The Kamphaeng Phet National Museum and its sidekick, the Ruan Thai Museum, provide an in-depth look into the area’s long history while also exhibiting an intriguing collection of ancient artefacts.
The imposing Thai-style building begins with a display on prehistoric life in the area, featuring 2,500-year-old terracotta earrings and bronze bracelets. Then comes a set of Buddha heads and other relics of the Dvaravati civilisation that spanned much of modern Thailand from the fifth to 10th centuries, followed by a display on the Lavo (Lopburi) kingdom that helped to bridge the historical gap between Sukhothai and Ayutthaya.
The largest section is dedicated to Sukhothai-period arts mostly discovered in Kamphaeng Phet. Lavishly carved boundary stones, graceful Buddha images and intact 700-year-old ceramic vases are a few of the highlights. A centrepiece is the 500-year-old bronze image of Shiva (Phra Isuan) that once stood at the nearby San Phra Isuan Shrine.
After discussing Kamphaeng Phet’s role during the Ayutthaya and Bangkok periods, the museum ends with a large display on the various hill tribes and larger ethnic groups found in the province. Loads of comprehensible English information is available throughout the museum, and you can’t beat the air-con after a few hours of exploring the ruins.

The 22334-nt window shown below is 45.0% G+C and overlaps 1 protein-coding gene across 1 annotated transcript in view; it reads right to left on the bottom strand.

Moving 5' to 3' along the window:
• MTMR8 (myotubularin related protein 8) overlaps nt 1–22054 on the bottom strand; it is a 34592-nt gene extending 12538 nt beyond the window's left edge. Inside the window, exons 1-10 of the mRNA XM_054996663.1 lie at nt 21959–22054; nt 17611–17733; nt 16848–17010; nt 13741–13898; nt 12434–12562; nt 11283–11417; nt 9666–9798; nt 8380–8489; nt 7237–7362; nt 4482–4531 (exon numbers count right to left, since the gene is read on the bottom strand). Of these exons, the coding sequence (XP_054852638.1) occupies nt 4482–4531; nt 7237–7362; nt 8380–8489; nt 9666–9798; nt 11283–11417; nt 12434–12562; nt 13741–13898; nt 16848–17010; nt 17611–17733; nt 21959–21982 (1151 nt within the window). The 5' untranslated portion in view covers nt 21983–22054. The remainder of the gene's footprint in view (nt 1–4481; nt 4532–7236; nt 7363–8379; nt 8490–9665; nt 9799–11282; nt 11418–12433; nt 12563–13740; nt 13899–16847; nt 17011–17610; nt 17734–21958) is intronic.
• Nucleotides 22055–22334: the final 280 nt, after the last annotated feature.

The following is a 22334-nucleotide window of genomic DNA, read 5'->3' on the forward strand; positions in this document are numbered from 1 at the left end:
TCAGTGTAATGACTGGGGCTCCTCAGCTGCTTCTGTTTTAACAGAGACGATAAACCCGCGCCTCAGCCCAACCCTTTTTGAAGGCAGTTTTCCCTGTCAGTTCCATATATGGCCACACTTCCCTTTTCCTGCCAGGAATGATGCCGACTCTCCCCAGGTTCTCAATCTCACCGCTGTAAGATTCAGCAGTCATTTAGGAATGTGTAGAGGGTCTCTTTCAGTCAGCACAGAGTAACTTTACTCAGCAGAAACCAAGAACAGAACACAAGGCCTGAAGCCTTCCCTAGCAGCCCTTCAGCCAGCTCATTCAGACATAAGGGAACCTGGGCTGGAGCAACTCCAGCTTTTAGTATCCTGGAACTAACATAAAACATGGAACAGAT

Next door to the National Museum, the smaller Ruan Thai Museum (also called the Regional or Provincial Museum) is more notable for the structure itself than what it houses. Made of golden teak, the Central Thai-style stilted house has graceful pointed finials surrounding a large courtyard filled with potted plants and ceramic basins. Three rooms feature information boards and dollhouse-esque displays of scenes from old Kamphaeng Phet.
Kamphaeng Phet National Museum and Ruan Thai Museum are located 100 metres north of the main gate to the historical park’s central zone.
By David Luekens.
Last updated on 13th June, 2016.
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